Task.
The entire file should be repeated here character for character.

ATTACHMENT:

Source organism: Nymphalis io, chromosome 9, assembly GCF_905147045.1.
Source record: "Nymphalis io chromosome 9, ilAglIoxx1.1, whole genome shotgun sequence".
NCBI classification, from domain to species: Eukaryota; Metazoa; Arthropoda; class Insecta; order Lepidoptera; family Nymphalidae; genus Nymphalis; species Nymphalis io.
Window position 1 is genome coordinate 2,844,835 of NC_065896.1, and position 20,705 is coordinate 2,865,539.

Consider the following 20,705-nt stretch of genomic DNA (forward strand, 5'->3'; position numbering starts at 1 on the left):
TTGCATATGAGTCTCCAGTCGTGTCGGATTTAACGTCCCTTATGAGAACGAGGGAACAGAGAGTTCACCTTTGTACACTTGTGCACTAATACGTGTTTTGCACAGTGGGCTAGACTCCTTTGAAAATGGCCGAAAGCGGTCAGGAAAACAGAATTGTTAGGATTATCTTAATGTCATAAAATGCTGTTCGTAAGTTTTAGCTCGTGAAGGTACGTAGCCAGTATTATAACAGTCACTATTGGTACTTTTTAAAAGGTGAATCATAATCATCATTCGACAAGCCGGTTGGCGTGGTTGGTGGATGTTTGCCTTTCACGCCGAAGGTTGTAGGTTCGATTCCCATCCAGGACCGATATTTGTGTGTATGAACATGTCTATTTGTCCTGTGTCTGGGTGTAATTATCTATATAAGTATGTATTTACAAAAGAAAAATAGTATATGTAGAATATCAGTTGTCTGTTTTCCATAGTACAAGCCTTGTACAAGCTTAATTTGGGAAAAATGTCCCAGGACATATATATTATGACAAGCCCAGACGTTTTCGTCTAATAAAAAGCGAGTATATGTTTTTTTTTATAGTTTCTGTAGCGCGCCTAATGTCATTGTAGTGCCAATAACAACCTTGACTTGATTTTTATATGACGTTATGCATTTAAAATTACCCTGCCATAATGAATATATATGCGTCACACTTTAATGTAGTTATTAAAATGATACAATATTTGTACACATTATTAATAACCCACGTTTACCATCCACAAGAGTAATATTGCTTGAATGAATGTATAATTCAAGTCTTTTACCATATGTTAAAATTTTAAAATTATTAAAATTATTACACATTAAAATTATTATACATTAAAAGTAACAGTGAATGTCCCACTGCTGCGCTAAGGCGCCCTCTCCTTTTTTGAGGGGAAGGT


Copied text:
Source organism: Nymphalis io, chromosome 9, assembly GCF_905147045.1.
Source record: "Nymphalis io chromosome 9, ilAglIoxx1.1, whole genome shotgun sequence".
NCBI classification, from domain to species: Eukaryota; Metazoa; Arthropoda; class Insecta; order Lepidoptera; family Nymphalidae; genus Nymphalis; species Nymphalis io.
Window position 1 is genome coordinate 2,844,835 of NC_065896.1, and position 20,705 is coordinate 2,865,539.

Consider the following 20,705-nt stretch of genomic DNA (forward strand, 5'->3'; position numbering starts at 1 on the left):
TTGCATATGAGTCTCCAGTCGTGTCGGATTTAACGTCCCTTATGAGAACGAGGGAACAGAGAGTTCACCTTTGTACACTTGTGCACTAATACGTGTTTTGCACAGTGGGCTAGACTCCTTTGAAAATGGCCGAAAGCGGTCAGGAAAACAGAATTGTTAGGATTATCTTAATGTCATAAAATGCTGTTCGTAAGTTTTAGCTCGTGAAGGTACGTAGCCAGTATTATAACAGTCACTATTGGTACTTTTTAAAAGGTGAATCATAATCATCATTCGACAAGCCGGTTGGCGTGGTTGGTGGATGTTTGCCTTTCACGCCGAAGGTTGTAGGTTCGATTCCCATCCAGGACCGATATTTGTGTGTATGAACATGTCTATTTGTCCTGTGTCTGGGTGTAATTATCTATATAAGTATGTATTTACAAAAGAAAAATAGTATATGTAGAATATCAGTTGTCTGTTTTCCATAGTACAAGCCTTGTACAAGCTTAATTTGGGAAAAATGTCCCAGGACATATATATTATGACAAGCCCAGACGTTTTCGTCTAATAAAAAGCGAGTATATGTTTTTTTTTATAGTTTCTGTAGCGCGCCTAATGTCATTGTAGTGCCAATAACAACCTTGACTTGATTTTTATATGACGTTATGCATTTAAAATTACCCTGCCATAATGAATATATATGCGTCACACTTTAATGTAGTTATTAAAATGATACAATATTTGTACACATTATTAATAACCCACGTTTACCATCCACAAGAGTAATATTGCTTGAATGAATGTATAATTCAAGTCTTTTACCATATGTTAAAATTTTAAAATTATTAAAATTATTACACATTAAAATTATTATACATTAAAAGTAACAGTGAATGTCCCACTGCTGCGCTAAGGCGCCCTCTCCTTTTTTGAGGGGAAGGT